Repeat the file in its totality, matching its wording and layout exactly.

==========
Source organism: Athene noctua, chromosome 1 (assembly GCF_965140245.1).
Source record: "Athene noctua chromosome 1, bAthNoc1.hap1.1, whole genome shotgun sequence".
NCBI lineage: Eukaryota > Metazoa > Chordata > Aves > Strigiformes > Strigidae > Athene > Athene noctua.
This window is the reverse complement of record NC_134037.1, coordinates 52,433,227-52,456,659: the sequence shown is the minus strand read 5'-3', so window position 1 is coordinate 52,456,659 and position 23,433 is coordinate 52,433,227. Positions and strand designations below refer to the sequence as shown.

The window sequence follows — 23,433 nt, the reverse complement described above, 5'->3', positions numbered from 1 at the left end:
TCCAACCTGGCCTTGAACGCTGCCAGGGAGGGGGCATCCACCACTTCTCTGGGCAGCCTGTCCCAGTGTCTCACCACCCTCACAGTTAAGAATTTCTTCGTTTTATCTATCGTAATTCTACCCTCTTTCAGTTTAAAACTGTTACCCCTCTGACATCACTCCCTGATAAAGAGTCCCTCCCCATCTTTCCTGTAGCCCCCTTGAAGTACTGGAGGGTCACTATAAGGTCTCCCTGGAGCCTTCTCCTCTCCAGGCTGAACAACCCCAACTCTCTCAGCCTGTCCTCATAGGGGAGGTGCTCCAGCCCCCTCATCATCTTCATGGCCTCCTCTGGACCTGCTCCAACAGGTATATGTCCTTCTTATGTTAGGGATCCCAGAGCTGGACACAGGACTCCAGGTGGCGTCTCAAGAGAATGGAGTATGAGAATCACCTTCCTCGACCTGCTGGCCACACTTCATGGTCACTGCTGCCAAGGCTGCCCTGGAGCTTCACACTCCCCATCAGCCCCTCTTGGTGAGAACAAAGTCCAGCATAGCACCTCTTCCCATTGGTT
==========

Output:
Source organism: Athene noctua, chromosome 1 (assembly GCF_965140245.1).
Source record: "Athene noctua chromosome 1, bAthNoc1.hap1.1, whole genome shotgun sequence".
NCBI lineage: Eukaryota > Metazoa > Chordata > Aves > Strigiformes > Strigidae > Athene > Athene noctua.
This window is the reverse complement of record NC_134037.1, coordinates 52,433,227-52,456,659: the sequence shown is the minus strand read 5'-3', so window position 1 is coordinate 52,456,659 and position 23,433 is coordinate 52,433,227. Positions and strand designations below refer to the sequence as shown.

The window sequence follows — 23,433 nt, the reverse complement described above, 5'->3', positions numbered from 1 at the left end:
TCCAACCTGGCCTTGAACGCTGCCAGGGAGGGGGCATCCACCACTTCTCTGGGCAGCCTGTCCCAGTGTCTCACCACCCTCACAGTTAAGAATTTCTTCGTTTTATCTATCGTAATTCTACCCTCTTTCAGTTTAAAACTGTTACCCCTCTGACATCACTCCCTGATAAAGAGTCCCTCCCCATCTTTCCTGTAGCCCCCTTGAAGTACTGGAGGGTCACTATAAGGTCTCCCTGGAGCCTTCTCCTCTCCAGGCTGAACAACCCCAACTCTCTCAGCCTGTCCTCATAGGGGAGGTGCTCCAGCCCCCTCATCATCTTCATGGCCTCCTCTGGACCTGCTCCAACAGGTATATGTCCTTCTTATGTTAGGGATCCCAGAGCTGGACACAGGACTCCAGGTGGCGTCTCAAGAGAATGGAGTATGAGAATCACCTTCCTCGACCTGCTGGCCACACTTCATGGTCACTGCTGCCAAGGCTGCCCTGGAGCTTCACACTCCCCATCAGCCCCTCTTGGTGAGAACAAAGTCCAGCATAGCACCTCTTCCCATTGGTT